Latest posts by Thijs Maas (see all)
- The Regulation of Cryptocurrencies and ICOs under EU Law - October 3, 2019
- U.S. Regulators want to stop Facebook’s Libra. Here’s why. - July 10, 2019
- The Case for Hybrid Tokens - June 26, 2019
During a speech at the Institute on Securities Regulation, the Chairman of the U.S. Securities and Exchange Commission, Jay Clayton, made a statement about a very important question for the future of ICO’s.
“I have yet to see an ICO that doesn’t have a sufficient number of hallmarks of a security,”
With this statement, the chairman took a noticeably more aggressive stance than in July, when the SEC had stated that an ICO can potentially be a security, depending on the facts and circumstances of each ICO. After the speech, when Mr. Clayton was asked to clarify his unscripted statement on ICO’s, he continued:
“When you depart from the bitcoin or the ethereum, and you get into the tokens, the hallmarks become pretty clear…”
These remarks are a sign that the SEC is not as ICO friendly as many in the industry would like.
Only last week, the SEC warned about celebrity endorsement of ICO’s. Earlier this year, in the DAO case, the SEC already indicated that the application of securities laws to blockchain-issued tokens will happen by application and interpretation of the Howey-test.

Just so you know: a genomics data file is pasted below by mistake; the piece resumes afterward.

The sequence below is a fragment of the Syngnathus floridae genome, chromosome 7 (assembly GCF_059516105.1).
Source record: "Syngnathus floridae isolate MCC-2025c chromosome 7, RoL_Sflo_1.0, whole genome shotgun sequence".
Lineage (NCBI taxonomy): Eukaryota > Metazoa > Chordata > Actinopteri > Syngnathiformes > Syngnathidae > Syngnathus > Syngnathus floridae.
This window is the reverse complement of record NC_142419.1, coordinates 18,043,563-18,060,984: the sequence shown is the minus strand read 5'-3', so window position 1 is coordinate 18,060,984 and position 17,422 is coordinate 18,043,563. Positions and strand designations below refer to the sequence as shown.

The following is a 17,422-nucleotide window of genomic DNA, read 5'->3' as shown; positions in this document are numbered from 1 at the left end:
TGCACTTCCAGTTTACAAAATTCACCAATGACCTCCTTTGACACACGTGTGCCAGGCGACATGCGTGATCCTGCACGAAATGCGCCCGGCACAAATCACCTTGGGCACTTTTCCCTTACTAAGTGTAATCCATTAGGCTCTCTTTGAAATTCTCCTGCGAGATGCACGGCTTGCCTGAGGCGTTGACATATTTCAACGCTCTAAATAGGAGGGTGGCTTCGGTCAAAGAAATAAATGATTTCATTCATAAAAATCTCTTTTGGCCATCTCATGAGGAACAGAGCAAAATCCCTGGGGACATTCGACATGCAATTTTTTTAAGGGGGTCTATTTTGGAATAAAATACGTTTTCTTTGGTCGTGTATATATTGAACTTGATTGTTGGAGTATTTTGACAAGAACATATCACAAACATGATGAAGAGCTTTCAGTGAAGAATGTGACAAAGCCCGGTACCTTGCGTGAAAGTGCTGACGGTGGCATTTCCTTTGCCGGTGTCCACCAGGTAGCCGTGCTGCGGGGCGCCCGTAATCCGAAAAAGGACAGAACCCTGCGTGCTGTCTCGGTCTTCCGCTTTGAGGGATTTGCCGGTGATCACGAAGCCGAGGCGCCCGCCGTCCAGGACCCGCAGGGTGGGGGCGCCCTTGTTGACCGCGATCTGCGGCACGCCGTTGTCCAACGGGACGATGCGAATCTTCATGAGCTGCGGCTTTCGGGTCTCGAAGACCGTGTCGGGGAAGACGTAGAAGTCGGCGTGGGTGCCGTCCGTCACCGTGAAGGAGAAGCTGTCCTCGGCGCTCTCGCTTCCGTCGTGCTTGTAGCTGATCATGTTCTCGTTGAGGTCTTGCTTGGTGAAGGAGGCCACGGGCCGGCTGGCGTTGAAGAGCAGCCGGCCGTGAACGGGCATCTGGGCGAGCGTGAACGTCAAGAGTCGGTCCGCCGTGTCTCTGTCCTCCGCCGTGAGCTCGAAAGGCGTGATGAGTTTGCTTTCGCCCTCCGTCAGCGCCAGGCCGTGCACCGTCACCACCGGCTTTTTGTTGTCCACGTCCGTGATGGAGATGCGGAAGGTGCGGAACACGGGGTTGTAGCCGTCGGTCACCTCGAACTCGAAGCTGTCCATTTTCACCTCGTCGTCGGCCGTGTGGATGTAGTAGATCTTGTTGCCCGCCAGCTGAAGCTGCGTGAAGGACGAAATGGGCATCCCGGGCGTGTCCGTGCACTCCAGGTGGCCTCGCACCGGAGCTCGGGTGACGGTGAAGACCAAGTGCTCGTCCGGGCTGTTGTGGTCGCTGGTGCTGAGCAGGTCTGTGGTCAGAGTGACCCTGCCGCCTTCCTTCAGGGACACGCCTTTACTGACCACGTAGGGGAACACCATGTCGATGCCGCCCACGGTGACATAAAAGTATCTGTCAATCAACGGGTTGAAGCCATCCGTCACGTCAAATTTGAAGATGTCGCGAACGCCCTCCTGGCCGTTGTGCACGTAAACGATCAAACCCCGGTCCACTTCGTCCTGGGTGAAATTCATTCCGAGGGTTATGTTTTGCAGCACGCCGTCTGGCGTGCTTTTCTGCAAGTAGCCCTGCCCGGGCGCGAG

ICO’s and the Howey test
Under the Howey-Test, a purchase of tokens is an investment contract (security) under securities regulations if there is (1) an investment of money (2) in a common enterprise (3) with an expectation of profits (4) which results from the efforts of others. When a token passess this four-prong test, any offer and sale thereof is subject to the federal securities laws.
Essentially startups wishing to do an ICO would have to register with the SEC and provide extensive disclosure documents. Material misstatements in these documents and other violations of the required procedure lead to liability. As such, startups would require law firms and other gatekeepers to help navigate a legal minefield that is usually reserved for IPO’s.
The costs of an IPO of navigating this minefield is usually somewhere between 1 and 6 million dollars, and, as such, it makes sense to try and structure tokens in such a way that they do not meet the criteria set forth in SEC Vs. Howey.
I will not provide an analysis of the different criteria as set forth in Howey and later case law here. For no I will only say that anyone wishing to do an ICO should find a good law firm.
Let it be noted however that the Securities Act and the Securities Exchange Act are no joke, and that, as they have extra-territorial jurisdiction, non-US companies and individuals have to comply with them when selling tokens to a US investor, regardless of the actual place of incorporation or what nationality.
Aside from the SEC, Regulators worldwide have taken a variety of stances. Whereas some jurisdictions have completely banned it, such as China and South Korea, others seem to be more open to the new way of raising funds, including the UK, Canada and France.
It remains to be seen whether ICO’s will increasingly start excluding U.S. citizens, but it looks increasingly likely.